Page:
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Hi! Thank you for this great article. I learned of a lot of this through this reading. I’m sure that your travels were so interesting.
In my case, I went to China more precisely in Shanghai, 3 years ago, for an exchange student business program (in Business School). It was my first time on a plane and I was so excited and anxious at the same time about that. I spent 4 months in this beautiful city with classmates. I really agree when you said “People are not the same all around the word”. I come from France and the two cultures are so different. I loved to discover some things about Chinese customs.
After this trip, I went to Luxembourg for an internship during 5 months… Oh the change was so rude! But this experience was totally different, I keep good memories on that.
Since 2018, I didn’t travel again, but after my Master Degree, I think to travel in some countries to take a break.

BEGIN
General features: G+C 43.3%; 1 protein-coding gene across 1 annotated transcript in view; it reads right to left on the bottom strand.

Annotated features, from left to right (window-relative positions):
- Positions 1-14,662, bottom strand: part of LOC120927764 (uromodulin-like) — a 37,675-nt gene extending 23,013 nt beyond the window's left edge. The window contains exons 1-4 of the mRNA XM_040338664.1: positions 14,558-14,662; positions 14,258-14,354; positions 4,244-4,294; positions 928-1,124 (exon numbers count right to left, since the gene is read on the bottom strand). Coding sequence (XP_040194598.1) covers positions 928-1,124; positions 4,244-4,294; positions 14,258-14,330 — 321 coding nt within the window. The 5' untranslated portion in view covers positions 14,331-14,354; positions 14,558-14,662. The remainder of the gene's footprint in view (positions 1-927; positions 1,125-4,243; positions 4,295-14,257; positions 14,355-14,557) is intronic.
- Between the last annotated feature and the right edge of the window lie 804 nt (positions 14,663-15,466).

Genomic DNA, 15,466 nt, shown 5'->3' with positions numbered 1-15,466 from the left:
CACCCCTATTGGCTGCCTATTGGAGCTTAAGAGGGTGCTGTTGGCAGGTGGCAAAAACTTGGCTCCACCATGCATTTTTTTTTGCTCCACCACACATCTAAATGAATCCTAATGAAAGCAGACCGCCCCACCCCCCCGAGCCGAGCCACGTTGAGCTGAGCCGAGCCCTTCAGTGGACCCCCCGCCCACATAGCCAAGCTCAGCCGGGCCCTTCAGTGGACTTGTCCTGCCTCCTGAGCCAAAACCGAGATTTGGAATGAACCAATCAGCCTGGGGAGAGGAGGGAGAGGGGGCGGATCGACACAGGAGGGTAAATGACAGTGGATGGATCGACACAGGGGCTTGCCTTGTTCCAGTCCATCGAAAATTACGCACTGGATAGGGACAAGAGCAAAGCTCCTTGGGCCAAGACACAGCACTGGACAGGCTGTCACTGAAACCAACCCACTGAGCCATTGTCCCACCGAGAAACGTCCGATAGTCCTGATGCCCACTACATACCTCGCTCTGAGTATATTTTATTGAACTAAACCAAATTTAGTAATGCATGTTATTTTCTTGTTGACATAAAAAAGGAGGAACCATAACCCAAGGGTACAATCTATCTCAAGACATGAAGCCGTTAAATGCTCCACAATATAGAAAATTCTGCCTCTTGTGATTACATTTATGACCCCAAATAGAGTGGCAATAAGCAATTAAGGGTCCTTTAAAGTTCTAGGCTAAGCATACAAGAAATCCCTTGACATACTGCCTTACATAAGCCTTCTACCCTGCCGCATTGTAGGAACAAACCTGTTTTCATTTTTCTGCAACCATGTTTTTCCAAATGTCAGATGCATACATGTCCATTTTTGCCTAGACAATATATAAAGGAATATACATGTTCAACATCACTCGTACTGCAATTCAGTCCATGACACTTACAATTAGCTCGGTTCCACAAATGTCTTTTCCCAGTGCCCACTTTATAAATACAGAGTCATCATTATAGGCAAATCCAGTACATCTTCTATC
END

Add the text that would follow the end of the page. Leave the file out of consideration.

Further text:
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Hi, I traveled to Guarda, Portugal for work for two months, it was a great stay.
The culture is so rewarding and amazing, I studied home automation during my stay. This country has a real culture about the beauty of its buildings and their maintenance. The food is delicious but the main dish is not great, I prefer it in my home country. All this to say that it is a destination that I recommend for the beauty and the climate, the beaches in Portugal are often targeted but the countryside is to see. Have a great vacation in Portugal.